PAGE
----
Pundits may be proclaiming that email is dead, but with everyone from Dropbox (bought an email startup) to Google (launched a new app) to Amazon (just launched a service) throwing money around it's clear that the tech is very much alive.
A couple different email stories crossed my desk today. The first comes via Forbes and the WSJ, which report that Amazon is expanding on their other workplace services (WorkSpaces, Zocalo) with the launch of Amazon WorkMail.
Amazon WorkMail is a combined email and calendar service which is intended to challenge Google, Microsoft, and other tech companies on yet another front. It's said to be a secure and simple to use email solution which works with existing mail and calendar tools (Outlook is mentioned, but not others).
It's going to cost $4 a month per user for a 50GB inbox, and Amazon expects to sign up that it can deliver improvements and that companies will be satisfied with the experience. "Customers are not happy with their current email solution," Adam Selipsky, an executive with Amazon Web Services, told WSJ in an interview Wednesday. "A lot of customers feel those solutions are expensive and complex."
Do you know what's not complex?
A new email app called TL;DR. This app is designed to let users send emails that are only 30 words long, or about as long as this one sentence.
Techcrunch reports that users can also link to longer versions of their missives as well as other documents, and when they browse their inbox the emails are styled like status updates from social networks.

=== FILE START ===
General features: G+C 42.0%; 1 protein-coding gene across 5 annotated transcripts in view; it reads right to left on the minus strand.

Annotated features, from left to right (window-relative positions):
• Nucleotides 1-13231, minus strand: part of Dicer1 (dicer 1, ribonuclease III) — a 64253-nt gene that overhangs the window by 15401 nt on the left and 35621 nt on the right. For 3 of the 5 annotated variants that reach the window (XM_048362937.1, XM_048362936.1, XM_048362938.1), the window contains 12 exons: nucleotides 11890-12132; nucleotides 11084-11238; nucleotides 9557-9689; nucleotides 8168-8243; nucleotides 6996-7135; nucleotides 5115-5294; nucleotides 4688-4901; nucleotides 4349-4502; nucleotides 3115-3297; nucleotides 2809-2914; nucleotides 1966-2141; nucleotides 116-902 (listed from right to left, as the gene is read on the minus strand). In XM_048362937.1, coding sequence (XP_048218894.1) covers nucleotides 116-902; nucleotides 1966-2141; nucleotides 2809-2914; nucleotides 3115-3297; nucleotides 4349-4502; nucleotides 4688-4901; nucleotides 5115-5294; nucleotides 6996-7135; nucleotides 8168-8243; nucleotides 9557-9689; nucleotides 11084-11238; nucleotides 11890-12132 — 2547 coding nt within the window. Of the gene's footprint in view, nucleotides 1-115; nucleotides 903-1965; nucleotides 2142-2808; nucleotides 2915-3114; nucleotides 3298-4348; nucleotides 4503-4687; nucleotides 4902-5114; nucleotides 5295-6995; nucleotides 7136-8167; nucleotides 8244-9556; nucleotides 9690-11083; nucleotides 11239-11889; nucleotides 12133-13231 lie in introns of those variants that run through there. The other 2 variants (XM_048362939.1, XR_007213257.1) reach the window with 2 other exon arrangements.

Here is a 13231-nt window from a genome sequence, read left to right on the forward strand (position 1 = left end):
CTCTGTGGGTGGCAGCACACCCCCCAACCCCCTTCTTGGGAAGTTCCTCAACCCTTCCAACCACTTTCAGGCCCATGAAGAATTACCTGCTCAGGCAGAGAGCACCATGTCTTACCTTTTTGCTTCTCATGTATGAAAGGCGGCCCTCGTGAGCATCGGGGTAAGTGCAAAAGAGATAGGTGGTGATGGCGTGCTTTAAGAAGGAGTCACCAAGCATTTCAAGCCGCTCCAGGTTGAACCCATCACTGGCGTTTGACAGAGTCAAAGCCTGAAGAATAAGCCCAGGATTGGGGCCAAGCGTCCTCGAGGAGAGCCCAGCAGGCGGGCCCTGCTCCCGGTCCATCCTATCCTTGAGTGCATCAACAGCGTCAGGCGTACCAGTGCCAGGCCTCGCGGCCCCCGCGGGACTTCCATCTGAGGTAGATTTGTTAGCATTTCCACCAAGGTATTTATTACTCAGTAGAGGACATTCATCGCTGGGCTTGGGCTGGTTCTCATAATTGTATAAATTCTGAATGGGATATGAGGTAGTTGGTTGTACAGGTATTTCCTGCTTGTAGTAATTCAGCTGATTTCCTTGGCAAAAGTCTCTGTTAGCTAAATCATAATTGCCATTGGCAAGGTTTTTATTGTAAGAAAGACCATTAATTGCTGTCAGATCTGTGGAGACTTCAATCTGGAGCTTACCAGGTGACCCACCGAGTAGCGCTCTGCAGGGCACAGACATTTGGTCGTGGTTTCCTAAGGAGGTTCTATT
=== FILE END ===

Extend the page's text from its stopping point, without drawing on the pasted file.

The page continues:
The app is launching today, with Gmail integration. You can find it in iTunes and there's said to be a Chrome extension, although I can't find it. Apps for other platforms are coming soon.
What TL;DR is offering as its unique selling point is brevity. Those who use the app are effectively forced into trying to think of how to distill their messages into fewer words, while those who are using other email programs will see their messages cut off at the 30-word mark. For those browsing their feeds, threads can be viewed effectively like messaging conversations.
All in all this is a nifty idea, although it strikes me as redundant. This is basically a private social network based around email. It takes the idea of a tweet or Facebook update, makes it private, and offers users an archival copy in their inbox.
That does sound useful, but given that FB and Twitter direct messages are _already_ forwarded to my Gmail inbox it is also redundant. (Edit: And now that Twitter offers group DMs ...)
Given that enforced brevity is already available via Twitter, I don't see what this app adds. Well, it could add to your frustrations when incoming emails are automatically cut off at 30 words (I'm sure the rest is hidden behind a more button and not actually deleted). But I don't see what positive aspects are added.
image by cambodia4kidsorg